I've chosen the title CODE for the exhibition because it's a loaded word! It allows me to play with secrets...those that the universe may hold tight, but we humans want to explore and understand. In the 21st century 'code' also takes on technological imperatives that influence our everyday lives. It propels us into the future with its unseen and unheard language working in the background of computer systems around the world. 
So, I try to tackle the secrets of the universe with my much loved age-old transcultural/religious tree-of-life. My last post Tree-of-Life Dreaming explains some of the reasons why I love to use the tree-of life as a visual guide in my work.
Tackling computer code is a different thing altogether! I am not a computer scientist, however I do understand computer code's instructional symbolism. In some of my recent paintings I have included binary code representing LIFE. In a couple of the paintings I have juxtaposed binary code with the tree-of-life. Now...these were fun to paint...they tickled my sense of humour, but also stimulated lots of thoughts about existence and the future.
If you are interested in code and the future you might like to listen to Prof Stuart Russell speaking at the The Centre for the Study of Existential Risk, Cambridge University, about artificial intelligence. His speech was called The Long-Term Future Of [Artificial] Intelligence  I find it rather interesting that there are brackets around the word artificial! It kind-of alludes to intelligence, in its entirety, being questioned. Yet, I have listened to the whole presentation and I am excited about the future. I am also so very happy that really really intelligent people are thinking critically about AI development, to ensure that it will be for the benefit of humans and the planet.
So, let's talk about the painting above Cosmic Revelation. Well the word revelation gives a bit of a clue, given my previously stated quest to reveal the secrets of the universe! The wavy lines could be strips of code imbedded in waves of energy? Or they could be whispering contours of another universe existing simultaneously with ours? But what about the spaces in between? Are they like the 'unknown' in black holes...some kind of energy concealing the continuity of wavy energy? These alternate spaces play with perception, at one minute appearing to be in the foreground and the next receding away from the viewer. They almost act like a wave themselves...maybe detected from a different angle?
Cosmic Revelation is what I call a cosmic landscape! It has landscape elements, yet it is not Earth-bound. Regular readers know of another of my untether landscape from Earth-bound horizons.
Cosmic Revelation will be in CODE. It's at the framers now, being framed up for exhibition. Although, I will also be exhibiting some unframed works on paper, so that buyers can choose their own frames.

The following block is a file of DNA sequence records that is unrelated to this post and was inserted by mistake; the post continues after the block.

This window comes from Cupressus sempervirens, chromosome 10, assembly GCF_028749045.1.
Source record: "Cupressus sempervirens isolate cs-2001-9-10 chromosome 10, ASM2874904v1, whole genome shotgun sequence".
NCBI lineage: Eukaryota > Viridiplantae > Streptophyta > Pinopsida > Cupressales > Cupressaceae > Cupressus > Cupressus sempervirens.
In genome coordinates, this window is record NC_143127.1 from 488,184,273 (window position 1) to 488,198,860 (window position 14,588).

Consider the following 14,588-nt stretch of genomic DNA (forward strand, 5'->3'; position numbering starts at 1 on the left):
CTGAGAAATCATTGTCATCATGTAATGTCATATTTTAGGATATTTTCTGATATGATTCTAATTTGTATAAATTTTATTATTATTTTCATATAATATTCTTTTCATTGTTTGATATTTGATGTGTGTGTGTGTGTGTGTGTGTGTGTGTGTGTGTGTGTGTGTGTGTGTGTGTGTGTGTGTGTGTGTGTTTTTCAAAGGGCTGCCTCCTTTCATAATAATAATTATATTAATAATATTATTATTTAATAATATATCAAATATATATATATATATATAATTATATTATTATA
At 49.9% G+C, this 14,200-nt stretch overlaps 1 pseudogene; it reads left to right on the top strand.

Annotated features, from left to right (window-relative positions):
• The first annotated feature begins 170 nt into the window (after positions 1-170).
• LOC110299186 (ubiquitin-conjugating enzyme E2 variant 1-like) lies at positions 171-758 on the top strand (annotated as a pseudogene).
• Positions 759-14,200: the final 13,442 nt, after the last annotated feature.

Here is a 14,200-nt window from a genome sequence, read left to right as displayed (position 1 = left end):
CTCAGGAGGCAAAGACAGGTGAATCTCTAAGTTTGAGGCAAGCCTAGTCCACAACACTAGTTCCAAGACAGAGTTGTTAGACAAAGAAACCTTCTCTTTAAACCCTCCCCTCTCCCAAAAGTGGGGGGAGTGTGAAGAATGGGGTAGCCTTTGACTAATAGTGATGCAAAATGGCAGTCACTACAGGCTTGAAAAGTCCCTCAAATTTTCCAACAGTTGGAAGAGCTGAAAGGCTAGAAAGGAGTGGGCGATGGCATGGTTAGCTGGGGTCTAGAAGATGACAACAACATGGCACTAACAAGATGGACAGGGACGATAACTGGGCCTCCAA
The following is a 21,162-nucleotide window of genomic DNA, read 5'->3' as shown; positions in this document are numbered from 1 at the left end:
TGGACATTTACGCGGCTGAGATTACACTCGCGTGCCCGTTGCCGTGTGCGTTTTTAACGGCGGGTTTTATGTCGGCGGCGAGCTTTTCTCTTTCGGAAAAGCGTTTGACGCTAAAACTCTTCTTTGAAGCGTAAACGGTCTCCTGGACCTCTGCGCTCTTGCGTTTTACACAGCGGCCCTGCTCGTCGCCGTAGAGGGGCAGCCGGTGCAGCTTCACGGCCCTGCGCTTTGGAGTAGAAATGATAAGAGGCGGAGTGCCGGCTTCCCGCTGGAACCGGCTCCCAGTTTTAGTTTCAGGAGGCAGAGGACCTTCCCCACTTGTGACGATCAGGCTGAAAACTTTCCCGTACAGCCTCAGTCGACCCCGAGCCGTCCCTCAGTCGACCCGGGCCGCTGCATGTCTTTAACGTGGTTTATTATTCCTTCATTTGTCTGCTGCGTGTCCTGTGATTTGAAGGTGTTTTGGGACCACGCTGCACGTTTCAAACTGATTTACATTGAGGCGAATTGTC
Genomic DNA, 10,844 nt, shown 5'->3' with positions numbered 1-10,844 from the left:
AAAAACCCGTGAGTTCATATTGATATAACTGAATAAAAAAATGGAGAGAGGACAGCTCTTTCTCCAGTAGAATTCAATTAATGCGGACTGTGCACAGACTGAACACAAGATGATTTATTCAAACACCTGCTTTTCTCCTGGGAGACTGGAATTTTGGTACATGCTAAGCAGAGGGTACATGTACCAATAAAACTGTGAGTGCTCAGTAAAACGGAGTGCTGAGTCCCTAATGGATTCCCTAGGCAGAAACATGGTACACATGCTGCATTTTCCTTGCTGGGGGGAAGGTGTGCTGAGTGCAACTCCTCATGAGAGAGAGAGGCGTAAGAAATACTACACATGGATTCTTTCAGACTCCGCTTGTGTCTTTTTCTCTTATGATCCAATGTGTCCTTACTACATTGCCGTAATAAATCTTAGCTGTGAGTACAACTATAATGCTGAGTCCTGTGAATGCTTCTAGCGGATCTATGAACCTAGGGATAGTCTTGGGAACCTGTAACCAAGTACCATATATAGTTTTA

If you just want to see paintings please follow me on INSTAGRAM @kathrynbrimblecombefox
Tuesday 21 July - Sunday 2 August
Open daily 10 am - 6 pm or by appointment
Graydon Gallery 29 Merthyr Rd, New Farm, Brisbane, Australia

Wednesday, May 27, 2015


Tree of Life Mixed media on paper 15 x 21 cm 2015
Regular readers know I love the age-old transcultural/religious tree-of-life symbol. Why do I love it?
  • The fact that it is age-old and crosses cultures/religions means that it connects life across time and space. When I paint my versions of the tree-of-life I feel connected, not only to the past but to future life also. The power of connection is of paramount importance as we are propelled into the cosmological 21st century.
  • Its branching appearance reflects systems of all kinds, both natural and human-made. These systems lie within our bodies and repeat across the Earth and also the Universe, at micro and macro scales. When I say human-made I mean such things as traffic systems, electrical circuitry, computer chips, telegraphic connections and more.  
  • My quest to untether the tree-of-life from traditional visual depictions, in order to tease out its potential meaningfulness in the 21st century, excites me emotionally, creatively and intellectually!
  • The symbol's meta capacities, I suspect, may help us remember what it means to be human. In an age where scientists, researchers and philosophers warn about existential risks posed by artificial intelligence and associated, maybe symbolic connection will not only save us, but also allow us to forge technological pathways that are even more immensely beneficial for us and all living well as Earth and the Universe.

    Whoa! That's huge! Hey, I'm an artist and I can dream....
And, when artists dream they invite you to enter a world of possibility. In my case, my dreams are not without nightmarish dystopian possibilities, but I use the tree-of-life as a beacon of hope and beauty.
Life Calling Mixed media on paper 15 x 21 cm 2015 [SOLD]